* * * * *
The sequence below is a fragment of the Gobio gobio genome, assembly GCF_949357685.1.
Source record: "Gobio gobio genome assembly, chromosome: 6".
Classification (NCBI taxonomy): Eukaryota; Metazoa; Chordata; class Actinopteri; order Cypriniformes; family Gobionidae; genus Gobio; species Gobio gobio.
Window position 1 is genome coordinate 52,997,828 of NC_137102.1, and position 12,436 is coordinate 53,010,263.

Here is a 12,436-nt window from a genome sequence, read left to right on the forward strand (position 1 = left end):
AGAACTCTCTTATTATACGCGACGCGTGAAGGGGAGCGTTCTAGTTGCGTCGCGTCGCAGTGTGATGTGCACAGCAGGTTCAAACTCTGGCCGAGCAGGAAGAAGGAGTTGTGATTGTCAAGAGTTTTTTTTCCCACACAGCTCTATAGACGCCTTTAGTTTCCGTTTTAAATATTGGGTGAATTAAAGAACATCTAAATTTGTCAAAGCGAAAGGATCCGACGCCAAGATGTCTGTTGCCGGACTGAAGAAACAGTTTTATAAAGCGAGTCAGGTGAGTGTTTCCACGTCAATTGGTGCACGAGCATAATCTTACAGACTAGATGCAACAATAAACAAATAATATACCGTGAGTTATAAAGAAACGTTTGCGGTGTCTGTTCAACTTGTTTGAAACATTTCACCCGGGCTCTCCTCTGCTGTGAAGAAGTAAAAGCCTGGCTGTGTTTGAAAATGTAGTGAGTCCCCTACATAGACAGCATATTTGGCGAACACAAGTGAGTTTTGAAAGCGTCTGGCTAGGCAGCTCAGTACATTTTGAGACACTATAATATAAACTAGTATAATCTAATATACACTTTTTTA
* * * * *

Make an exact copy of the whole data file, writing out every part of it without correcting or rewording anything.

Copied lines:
The sequence below is a fragment of the Gobio gobio genome, assembly GCF_949357685.1.
Source record: "Gobio gobio genome assembly, chromosome: 6".
Classification (NCBI taxonomy): Eukaryota; Metazoa; Chordata; class Actinopteri; order Cypriniformes; family Gobionidae; genus Gobio; species Gobio gobio.
Window position 1 is genome coordinate 52,997,828 of NC_137102.1, and position 12,436 is coordinate 53,010,263.

Here is a 12,436-nt window from a genome sequence, read left to right on the forward strand (position 1 = left end):
AGAACTCTCTTATTATACGCGACGCGTGAAGGGGAGCGTTCTAGTTGCGTCGCGTCGCAGTGTGATGTGCACAGCAGGTTCAAACTCTGGCCGAGCAGGAAGAAGGAGTTGTGATTGTCAAGAGTTTTTTTTCCCACACAGCTCTATAGACGCCTTTAGTTTCCGTTTTAAATATTGGGTGAATTAAAGAACATCTAAATTTGTCAAAGCGAAAGGATCCGACGCCAAGATGTCTGTTGCCGGACTGAAGAAACAGTTTTATAAAGCGAGTCAGGTGAGTGTTTCCACGTCAATTGGTGCACGAGCATAATCTTACAGACTAGATGCAACAATAAACAAATAATATACCGTGAGTTATAAAGAAACGTTTGCGGTGTCTGTTCAACTTGTTTGAAACATTTCACCCGGGCTCTCCTCTGCTGTGAAGAAGTAAAAGCCTGGCTGTGTTTGAAAATGTAGTGAGTCCCCTACATAGACAGCATATTTGGCGAACACAAGTGAGTTTTGAAAGCGTCTGGCTAGGCAGCTCAGTACATTTTGAGACACTATAATATAAACTAGTATAATCTAATATACACTTTTTTA